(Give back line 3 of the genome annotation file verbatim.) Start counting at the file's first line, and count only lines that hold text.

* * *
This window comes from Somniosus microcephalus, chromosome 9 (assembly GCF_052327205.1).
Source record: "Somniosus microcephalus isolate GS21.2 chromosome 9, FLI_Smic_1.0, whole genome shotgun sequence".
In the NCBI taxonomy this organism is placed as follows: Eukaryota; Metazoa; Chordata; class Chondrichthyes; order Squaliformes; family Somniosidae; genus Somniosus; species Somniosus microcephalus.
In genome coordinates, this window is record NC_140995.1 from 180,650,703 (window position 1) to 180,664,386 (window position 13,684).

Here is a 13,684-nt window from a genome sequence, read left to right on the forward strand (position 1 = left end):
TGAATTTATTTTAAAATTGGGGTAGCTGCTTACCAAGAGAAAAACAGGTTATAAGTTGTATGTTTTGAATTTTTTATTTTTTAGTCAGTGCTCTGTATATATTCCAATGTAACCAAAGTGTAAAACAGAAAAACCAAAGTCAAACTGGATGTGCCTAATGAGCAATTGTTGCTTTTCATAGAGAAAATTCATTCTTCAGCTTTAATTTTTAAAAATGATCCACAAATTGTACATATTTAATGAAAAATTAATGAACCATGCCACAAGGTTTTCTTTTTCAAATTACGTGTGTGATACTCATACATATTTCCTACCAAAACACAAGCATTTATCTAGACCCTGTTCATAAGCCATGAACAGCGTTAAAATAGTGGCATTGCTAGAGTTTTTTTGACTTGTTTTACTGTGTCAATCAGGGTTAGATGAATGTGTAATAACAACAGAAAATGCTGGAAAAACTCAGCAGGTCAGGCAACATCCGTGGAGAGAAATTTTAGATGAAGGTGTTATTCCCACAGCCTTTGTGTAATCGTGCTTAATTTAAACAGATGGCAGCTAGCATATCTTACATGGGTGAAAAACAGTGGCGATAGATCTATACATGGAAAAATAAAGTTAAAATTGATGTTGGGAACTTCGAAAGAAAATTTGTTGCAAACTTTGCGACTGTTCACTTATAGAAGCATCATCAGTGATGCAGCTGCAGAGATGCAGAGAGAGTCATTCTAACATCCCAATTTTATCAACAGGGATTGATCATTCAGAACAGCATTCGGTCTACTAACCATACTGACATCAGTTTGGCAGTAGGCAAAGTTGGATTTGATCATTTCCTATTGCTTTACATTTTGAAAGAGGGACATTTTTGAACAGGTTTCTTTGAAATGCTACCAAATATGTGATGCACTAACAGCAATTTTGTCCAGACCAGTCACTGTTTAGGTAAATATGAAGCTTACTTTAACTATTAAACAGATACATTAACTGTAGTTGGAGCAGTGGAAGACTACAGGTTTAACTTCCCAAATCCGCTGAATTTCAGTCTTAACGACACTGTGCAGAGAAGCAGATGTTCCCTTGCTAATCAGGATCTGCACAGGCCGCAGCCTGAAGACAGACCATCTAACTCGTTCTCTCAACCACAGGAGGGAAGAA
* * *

In the NCBI taxonomy this organism is placed as follows: Eukaryota; Metazoa; Chordata; class Chondrichthyes; order Squaliformes; family Somniosidae; genus Somniosus; species Somniosus microcephalus.